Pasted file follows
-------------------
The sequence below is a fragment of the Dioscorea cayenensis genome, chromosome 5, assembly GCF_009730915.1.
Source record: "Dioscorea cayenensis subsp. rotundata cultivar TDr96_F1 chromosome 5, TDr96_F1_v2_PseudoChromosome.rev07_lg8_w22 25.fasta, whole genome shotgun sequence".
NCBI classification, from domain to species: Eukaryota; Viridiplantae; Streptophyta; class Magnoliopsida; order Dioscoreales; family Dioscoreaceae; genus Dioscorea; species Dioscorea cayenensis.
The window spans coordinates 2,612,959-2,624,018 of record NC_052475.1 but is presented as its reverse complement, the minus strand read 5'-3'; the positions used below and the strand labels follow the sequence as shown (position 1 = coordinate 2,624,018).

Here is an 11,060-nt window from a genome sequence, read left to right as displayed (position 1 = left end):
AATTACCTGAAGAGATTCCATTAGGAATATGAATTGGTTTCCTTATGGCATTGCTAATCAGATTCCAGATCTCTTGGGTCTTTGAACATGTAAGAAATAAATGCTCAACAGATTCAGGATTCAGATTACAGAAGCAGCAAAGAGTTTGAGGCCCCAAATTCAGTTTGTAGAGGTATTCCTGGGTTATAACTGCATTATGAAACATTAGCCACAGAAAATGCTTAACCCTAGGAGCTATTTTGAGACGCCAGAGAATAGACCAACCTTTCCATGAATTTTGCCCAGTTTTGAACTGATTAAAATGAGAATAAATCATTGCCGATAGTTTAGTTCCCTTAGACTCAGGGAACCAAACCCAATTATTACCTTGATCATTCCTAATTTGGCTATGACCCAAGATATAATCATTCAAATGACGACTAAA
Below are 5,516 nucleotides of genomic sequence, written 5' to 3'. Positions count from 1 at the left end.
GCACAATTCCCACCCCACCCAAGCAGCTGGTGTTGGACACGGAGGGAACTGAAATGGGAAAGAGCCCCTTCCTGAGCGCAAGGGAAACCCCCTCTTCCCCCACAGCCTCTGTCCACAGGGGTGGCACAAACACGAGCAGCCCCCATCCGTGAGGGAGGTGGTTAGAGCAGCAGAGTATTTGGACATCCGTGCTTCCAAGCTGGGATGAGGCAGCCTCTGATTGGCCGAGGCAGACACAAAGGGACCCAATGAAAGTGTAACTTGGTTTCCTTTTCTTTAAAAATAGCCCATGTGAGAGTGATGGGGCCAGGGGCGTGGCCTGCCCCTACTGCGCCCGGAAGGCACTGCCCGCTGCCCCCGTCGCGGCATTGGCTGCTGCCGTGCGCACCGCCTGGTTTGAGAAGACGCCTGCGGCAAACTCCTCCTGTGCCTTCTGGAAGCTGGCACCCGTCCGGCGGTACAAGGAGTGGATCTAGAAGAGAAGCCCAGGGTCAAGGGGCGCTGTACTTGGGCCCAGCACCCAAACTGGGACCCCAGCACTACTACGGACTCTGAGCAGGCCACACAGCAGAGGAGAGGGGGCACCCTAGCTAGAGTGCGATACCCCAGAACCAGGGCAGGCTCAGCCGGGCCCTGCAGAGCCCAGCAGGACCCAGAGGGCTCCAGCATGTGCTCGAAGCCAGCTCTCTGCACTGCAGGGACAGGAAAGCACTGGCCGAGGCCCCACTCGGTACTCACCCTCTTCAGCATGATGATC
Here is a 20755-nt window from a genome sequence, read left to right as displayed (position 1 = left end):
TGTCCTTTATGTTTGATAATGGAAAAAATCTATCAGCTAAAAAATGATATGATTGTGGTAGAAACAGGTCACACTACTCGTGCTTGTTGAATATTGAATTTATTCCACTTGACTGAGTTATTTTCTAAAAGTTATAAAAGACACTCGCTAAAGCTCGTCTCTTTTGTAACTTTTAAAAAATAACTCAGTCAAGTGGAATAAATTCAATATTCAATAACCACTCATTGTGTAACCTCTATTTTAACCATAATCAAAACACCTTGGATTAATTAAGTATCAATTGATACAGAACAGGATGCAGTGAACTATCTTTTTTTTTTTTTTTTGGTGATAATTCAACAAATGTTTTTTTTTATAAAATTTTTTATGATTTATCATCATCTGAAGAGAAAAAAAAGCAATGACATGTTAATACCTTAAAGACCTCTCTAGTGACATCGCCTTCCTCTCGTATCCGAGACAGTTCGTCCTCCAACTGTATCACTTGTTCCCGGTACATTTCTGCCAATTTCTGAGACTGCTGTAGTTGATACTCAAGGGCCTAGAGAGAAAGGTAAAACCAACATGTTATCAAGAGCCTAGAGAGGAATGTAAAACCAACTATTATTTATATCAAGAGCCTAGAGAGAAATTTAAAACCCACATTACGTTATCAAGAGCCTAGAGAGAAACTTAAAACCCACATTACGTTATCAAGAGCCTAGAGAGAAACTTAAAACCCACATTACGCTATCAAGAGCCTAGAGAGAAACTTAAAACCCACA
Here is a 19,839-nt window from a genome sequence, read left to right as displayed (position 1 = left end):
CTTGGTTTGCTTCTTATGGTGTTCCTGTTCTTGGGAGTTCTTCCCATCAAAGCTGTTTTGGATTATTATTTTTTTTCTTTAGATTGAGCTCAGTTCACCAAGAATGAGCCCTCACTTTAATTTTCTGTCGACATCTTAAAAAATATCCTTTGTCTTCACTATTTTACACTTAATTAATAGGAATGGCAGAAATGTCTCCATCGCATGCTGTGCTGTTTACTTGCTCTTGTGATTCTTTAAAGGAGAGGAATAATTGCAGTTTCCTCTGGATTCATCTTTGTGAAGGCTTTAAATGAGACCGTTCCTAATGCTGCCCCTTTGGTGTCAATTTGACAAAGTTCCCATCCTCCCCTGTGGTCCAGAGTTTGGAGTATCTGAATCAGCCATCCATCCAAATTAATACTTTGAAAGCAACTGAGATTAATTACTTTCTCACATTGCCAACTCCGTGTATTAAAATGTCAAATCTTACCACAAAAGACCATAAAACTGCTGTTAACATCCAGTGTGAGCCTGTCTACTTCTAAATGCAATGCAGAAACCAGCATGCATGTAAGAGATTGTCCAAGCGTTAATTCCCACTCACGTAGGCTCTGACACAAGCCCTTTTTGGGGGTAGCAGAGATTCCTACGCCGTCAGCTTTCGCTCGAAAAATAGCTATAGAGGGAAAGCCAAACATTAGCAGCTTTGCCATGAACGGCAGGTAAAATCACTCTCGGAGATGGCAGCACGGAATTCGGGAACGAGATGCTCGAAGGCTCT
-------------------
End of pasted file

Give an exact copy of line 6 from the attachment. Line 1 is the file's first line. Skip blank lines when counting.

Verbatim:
AATTACCTGAAGAGATTCCATTAGGAATATGAATTGGTTTCCTTATGGCATTGCTAATCAGATTCCAGATCTCTTGGGTCTTTGAACATGTAAGAAATAAATGCTCAACAGATTCAGGATTCAGATTACAGAAGCAGCAAAGAGTTTGAGGCCCCAAATTCAGTTTGTAGAGGTATTCCTGGGTTATAACTGCATTATGAAACATTAGCCACAGAAAATGCTTAACCCTAGGAGCTATTTTGAGACGCCAGAGAATAGACCAACCTTTCCATGAATTTTGCCCAGTTTTGAACTGATTAAAATGAGAATAAATCATTGCCGATAGTTTAGTTCCCTTAGACTCAGGGAACCAAACCCAATTATTACCTTGATCATTCCTAATTTGGCTATGACCCAAGATATAATCATTCAAATGACGACTAAA